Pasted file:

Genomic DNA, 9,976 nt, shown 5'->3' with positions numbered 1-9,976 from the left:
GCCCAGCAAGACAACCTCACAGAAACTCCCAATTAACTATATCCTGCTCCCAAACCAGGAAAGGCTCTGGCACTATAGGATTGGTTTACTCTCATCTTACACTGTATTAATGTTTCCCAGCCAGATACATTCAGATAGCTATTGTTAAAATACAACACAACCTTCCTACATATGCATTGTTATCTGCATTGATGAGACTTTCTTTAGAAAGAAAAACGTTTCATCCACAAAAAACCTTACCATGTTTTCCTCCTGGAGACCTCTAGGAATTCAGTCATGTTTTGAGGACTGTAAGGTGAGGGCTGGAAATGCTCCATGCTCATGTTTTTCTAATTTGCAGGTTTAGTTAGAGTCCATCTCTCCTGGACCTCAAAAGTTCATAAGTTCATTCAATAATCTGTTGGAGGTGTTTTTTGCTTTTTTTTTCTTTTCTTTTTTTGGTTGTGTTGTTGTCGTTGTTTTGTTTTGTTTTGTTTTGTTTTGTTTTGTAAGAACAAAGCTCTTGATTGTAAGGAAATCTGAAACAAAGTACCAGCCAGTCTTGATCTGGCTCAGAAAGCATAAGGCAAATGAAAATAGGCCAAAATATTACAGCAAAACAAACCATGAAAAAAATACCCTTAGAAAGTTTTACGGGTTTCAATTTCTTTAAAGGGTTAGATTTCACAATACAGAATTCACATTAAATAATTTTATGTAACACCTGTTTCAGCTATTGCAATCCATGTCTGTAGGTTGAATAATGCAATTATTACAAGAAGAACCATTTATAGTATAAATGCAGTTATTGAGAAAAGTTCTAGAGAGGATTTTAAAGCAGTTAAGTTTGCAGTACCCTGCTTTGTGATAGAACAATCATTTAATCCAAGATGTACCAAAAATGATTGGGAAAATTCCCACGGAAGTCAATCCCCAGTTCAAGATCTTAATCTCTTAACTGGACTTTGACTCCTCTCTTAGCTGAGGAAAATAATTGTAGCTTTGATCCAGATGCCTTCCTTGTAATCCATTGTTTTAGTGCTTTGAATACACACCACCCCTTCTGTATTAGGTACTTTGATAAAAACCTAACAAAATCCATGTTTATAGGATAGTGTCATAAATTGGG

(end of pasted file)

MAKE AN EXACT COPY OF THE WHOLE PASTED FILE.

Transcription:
Genomic DNA, 9,976 nt, shown 5'->3' with positions numbered 1-9,976 from the left:
GCCCAGCAAGACAACCTCACAGAAACTCCCAATTAACTATATCCTGCTCCCAAACCAGGAAAGGCTCTGGCACTATAGGATTGGTTTACTCTCATCTTACACTGTATTAATGTTTCCCAGCCAGATACATTCAGATAGCTATTGTTAAAATACAACACAACCTTCCTACATATGCATTGTTATCTGCATTGATGAGACTTTCTTTAGAAAGAAAAACGTTTCATCCACAAAAAACCTTACCATGTTTTCCTCCTGGAGACCTCTAGGAATTCAGTCATGTTTTGAGGACTGTAAGGTGAGGGCTGGAAATGCTCCATGCTCATGTTTTTCTAATTTGCAGGTTTAGTTAGAGTCCATCTCTCCTGGACCTCAAAAGTTCATAAGTTCATTCAATAATCTGTTGGAGGTGTTTTTTGCTTTTTTTTTCTTTTCTTTTTTTGGTTGTGTTGTTGTCGTTGTTTTGTTTTGTTTTGTTTTGTTTTGTTTTGTAAGAACAAAGCTCTTGATTGTAAGGAAATCTGAAACAAAGTACCAGCCAGTCTTGATCTGGCTCAGAAAGCATAAGGCAAATGAAAATAGGCCAAAATATTACAGCAAAACAAACCATGAAAAAAATACCCTTAGAAAGTTTTACGGGTTTCAATTTCTTTAAAGGGTTAGATTTCACAATACAGAATTCACATTAAATAATTTTATGTAACACCTGTTTCAGCTATTGCAATCCATGTCTGTAGGTTGAATAATGCAATTATTACAAGAAGAACCATTTATAGTATAAATGCAGTTATTGAGAAAAGTTCTAGAGAGGATTTTAAAGCAGTTAAGTTTGCAGTACCCTGCTTTGTGATAGAACAATCATTTAATCCAAGATGTACCAAAAATGATTGGGAAAATTCCCACGGAAGTCAATCCCCAGTTCAAGATCTTAATCTCTTAACTGGACTTTGACTCCTCTCTTAGCTGAGGAAAATAATTGTAGCTTTGATCCAGATGCCTTCCTTGTAATCCATTGTTTTAGTGCTTTGAATACACACCACCCCTTCTGTATTAGGTACTTTGATAAAAACCTAACAAAATCCATGTTTATAGGATAGTGTCATAAATTGGG